Being a veteran who later got saved this language of coming on clouds, Lord of hosts, and etc has always leaped off the page at me. Swarms of precisely wielded large armies moving with great purpose readily comes to mind. When one considers fully that the Lord of hosts has at His disposal all the armies of the earth it sets one in awe.
Ezekiel 38 makes direct references to armies moving and being as a cloud. The military meaning behind it in Ezekiel 38 and 39 is inescapable.
Nobody thinks that Hebrews 12:1 using “cloud of witnesses” (kjv) means anything other than other than a very large host of people.
Clouds means hosts although not interchangable but, Lord of the host(s) is a direct reference to the Lord as head and director of human armies doing His will.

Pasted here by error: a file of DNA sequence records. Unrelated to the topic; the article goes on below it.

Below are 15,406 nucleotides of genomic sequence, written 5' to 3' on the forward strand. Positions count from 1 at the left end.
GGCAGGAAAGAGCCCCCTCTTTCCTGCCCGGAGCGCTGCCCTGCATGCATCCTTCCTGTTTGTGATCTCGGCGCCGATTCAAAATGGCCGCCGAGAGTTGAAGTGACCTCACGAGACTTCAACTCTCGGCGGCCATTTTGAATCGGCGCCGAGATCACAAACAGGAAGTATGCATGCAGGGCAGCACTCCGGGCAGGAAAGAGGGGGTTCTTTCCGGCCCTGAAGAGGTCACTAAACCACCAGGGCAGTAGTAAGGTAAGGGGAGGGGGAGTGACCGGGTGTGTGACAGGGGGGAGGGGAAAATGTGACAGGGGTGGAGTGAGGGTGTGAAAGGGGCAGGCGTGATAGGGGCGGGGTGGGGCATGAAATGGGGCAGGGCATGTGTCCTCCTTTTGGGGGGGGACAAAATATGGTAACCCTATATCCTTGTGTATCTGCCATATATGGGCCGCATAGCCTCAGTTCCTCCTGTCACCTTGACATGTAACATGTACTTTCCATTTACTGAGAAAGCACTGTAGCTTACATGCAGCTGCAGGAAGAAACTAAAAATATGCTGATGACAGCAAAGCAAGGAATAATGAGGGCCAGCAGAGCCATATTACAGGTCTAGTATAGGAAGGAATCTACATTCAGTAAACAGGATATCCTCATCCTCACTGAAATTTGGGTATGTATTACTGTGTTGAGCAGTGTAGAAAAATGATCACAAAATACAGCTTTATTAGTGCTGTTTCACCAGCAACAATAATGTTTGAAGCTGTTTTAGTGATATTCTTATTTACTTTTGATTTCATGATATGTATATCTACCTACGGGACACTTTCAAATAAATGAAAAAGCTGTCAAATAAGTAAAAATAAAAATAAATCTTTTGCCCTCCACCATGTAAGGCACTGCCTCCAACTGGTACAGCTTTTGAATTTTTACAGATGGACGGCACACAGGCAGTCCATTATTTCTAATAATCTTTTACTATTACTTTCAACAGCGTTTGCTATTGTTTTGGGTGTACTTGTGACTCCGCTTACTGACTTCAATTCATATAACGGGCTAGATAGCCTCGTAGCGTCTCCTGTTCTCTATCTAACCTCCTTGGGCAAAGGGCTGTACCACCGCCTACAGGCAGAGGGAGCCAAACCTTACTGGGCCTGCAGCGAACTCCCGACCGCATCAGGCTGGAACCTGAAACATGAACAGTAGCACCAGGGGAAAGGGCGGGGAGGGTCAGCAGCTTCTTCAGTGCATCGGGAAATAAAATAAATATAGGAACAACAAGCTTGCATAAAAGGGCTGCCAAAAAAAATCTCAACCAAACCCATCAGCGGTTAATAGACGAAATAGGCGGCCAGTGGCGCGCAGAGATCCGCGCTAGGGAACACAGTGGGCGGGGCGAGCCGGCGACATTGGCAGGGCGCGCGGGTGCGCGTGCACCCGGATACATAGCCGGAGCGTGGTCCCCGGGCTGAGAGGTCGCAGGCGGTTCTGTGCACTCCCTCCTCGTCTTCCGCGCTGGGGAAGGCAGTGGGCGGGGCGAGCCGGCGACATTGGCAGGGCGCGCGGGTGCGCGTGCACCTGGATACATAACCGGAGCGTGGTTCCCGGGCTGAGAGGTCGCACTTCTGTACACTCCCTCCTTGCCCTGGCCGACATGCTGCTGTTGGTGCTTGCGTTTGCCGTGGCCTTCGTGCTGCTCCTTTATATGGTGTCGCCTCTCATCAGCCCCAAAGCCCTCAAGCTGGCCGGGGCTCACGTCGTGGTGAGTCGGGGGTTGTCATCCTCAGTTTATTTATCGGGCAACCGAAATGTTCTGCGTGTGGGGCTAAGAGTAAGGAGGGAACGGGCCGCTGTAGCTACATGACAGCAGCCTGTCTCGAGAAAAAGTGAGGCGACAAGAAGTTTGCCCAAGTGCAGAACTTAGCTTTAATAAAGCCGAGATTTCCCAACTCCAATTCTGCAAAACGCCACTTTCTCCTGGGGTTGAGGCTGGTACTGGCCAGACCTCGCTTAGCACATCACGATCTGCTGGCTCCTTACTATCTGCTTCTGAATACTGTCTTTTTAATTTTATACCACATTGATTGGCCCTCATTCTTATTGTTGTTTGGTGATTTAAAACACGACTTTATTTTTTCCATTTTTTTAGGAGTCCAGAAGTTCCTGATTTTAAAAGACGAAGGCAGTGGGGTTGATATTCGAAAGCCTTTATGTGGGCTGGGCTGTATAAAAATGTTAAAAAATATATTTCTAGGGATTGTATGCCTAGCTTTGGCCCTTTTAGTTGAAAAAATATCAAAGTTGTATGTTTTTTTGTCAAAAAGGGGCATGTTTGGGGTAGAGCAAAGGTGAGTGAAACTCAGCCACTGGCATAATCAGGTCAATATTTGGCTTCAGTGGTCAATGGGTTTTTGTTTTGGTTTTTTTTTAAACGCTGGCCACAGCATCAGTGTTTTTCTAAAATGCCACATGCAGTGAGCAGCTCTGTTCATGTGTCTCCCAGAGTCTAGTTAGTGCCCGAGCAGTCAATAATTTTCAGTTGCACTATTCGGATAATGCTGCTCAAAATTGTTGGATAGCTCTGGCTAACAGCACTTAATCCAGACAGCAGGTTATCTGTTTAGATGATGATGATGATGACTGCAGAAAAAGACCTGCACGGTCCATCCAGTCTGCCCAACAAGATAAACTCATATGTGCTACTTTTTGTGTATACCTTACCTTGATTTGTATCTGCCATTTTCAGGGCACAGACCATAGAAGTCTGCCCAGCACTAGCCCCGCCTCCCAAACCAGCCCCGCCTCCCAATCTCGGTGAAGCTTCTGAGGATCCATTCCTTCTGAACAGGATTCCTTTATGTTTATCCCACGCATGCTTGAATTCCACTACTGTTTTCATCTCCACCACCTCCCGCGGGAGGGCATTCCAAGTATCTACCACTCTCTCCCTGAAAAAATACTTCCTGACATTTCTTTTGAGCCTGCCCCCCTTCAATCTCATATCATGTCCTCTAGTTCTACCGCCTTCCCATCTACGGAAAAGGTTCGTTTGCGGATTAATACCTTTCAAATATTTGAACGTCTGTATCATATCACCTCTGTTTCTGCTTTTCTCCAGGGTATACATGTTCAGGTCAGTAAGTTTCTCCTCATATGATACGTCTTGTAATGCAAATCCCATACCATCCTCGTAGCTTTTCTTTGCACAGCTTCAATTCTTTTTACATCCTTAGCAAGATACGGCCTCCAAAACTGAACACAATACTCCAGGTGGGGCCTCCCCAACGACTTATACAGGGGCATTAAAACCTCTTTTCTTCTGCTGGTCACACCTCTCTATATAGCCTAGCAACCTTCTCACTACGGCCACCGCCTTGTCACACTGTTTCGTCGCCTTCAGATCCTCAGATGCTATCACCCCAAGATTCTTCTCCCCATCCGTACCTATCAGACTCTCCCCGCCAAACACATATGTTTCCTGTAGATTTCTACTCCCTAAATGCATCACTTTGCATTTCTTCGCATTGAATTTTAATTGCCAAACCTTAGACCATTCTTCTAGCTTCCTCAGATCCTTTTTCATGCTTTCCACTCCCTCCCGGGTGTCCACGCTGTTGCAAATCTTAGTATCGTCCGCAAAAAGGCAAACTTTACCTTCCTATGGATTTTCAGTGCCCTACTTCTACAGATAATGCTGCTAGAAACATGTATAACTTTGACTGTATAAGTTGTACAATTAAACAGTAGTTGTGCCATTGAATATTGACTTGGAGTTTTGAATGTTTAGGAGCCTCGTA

Surely Daniel 7:13’s use of “clouds of heaven” (kjv) doesn’t refer to cumulus nimbus. It means a whole host of those in (from) heaven.
I don’t see any real break in the consistency of these uses from the earliest of mentions, especially in Joshua, through to Revelation.
Our Lord brought the armies of the Roman empire to bare against Jerusalem in the first century. I have no doubt of this.
Thank you for these articles. Re your section on “the tribes of the Land” I think it was dispensationalist Mark Hitchcock who I heard point out that if you search for the exact phrase “φυλαί της γης” i.e. tribes of the land/earth in the LXX then actually most of the references indicated the nations of the world e.g. Gen 12:3, Gen 28:14 (Abraham’s seed’s blessing on all the tribes of the earth), Ps 72:17 (All the nations shall declare him [Solomon] blessed), Ezek 20:32 (Israel being like the tribes of the earth in their idolatry).